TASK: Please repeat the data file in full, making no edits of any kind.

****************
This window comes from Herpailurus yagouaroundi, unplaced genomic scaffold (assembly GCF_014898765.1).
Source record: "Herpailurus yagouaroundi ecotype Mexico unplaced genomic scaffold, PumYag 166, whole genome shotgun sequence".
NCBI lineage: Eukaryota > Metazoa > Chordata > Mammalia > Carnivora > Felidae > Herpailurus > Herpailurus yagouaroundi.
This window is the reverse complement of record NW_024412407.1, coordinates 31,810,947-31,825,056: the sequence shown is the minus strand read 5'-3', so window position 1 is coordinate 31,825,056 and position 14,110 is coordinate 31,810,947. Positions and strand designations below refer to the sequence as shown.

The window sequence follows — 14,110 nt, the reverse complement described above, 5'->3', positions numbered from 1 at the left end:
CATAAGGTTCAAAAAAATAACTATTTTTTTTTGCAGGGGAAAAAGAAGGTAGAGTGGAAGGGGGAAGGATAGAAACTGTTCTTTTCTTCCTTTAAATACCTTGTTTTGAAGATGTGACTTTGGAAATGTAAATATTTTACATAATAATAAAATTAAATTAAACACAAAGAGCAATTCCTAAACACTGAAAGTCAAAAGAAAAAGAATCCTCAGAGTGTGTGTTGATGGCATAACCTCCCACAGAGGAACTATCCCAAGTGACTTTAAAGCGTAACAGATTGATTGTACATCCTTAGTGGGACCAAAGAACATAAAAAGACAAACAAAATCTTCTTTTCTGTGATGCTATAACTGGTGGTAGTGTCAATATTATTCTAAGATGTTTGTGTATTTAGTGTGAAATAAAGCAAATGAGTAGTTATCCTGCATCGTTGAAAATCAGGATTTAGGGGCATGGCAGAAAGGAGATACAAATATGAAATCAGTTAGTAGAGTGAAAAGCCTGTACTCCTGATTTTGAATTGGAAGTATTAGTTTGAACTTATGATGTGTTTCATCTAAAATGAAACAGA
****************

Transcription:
This window comes from Herpailurus yagouaroundi, unplaced genomic scaffold (assembly GCF_014898765.1).
Source record: "Herpailurus yagouaroundi ecotype Mexico unplaced genomic scaffold, PumYag 166, whole genome shotgun sequence".
NCBI lineage: Eukaryota > Metazoa > Chordata > Mammalia > Carnivora > Felidae > Herpailurus > Herpailurus yagouaroundi.
This window is the reverse complement of record NW_024412407.1, coordinates 31,810,947-31,825,056: the sequence shown is the minus strand read 5'-3', so window position 1 is coordinate 31,825,056 and position 14,110 is coordinate 31,810,947. Positions and strand designations below refer to the sequence as shown.

The window sequence follows — 14,110 nt, the reverse complement described above, 5'->3', positions numbered from 1 at the left end:
CATAAGGTTCAAAAAAATAACTATTTTTTTTTGCAGGGGAAAAAGAAGGTAGAGTGGAAGGGGGAAGGATAGAAACTGTTCTTTTCTTCCTTTAAATACCTTGTTTTGAAGATGTGACTTTGGAAATGTAAATATTTTACATAATAATAAAATTAAATTAAACACAAAGAGCAATTCCTAAACACTGAAAGTCAAAAGAAAAAGAATCCTCAGAGTGTGTGTTGATGGCATAACCTCCCACAGAGGAACTATCCCAAGTGACTTTAAAGCGTAACAGATTGATTGTACATCCTTAGTGGGACCAAAGAACATAAAAAGACAAACAAAATCTTCTTTTCTGTGATGCTATAACTGGTGGTAGTGTCAATATTATTCTAAGATGTTTGTGTATTTAGTGTGAAATAAAGCAAATGAGTAGTTATCCTGCATCGTTGAAAATCAGGATTTAGGGGCATGGCAGAAAGGAGATACAAATATGAAATCAGTTAGTAGAGTGAAAAGCCTGTACTCCTGATTTTGAATTGGAAGTATTAGTTTGAACTTATGATGTGTTTCATCTAAAATGAAACAGA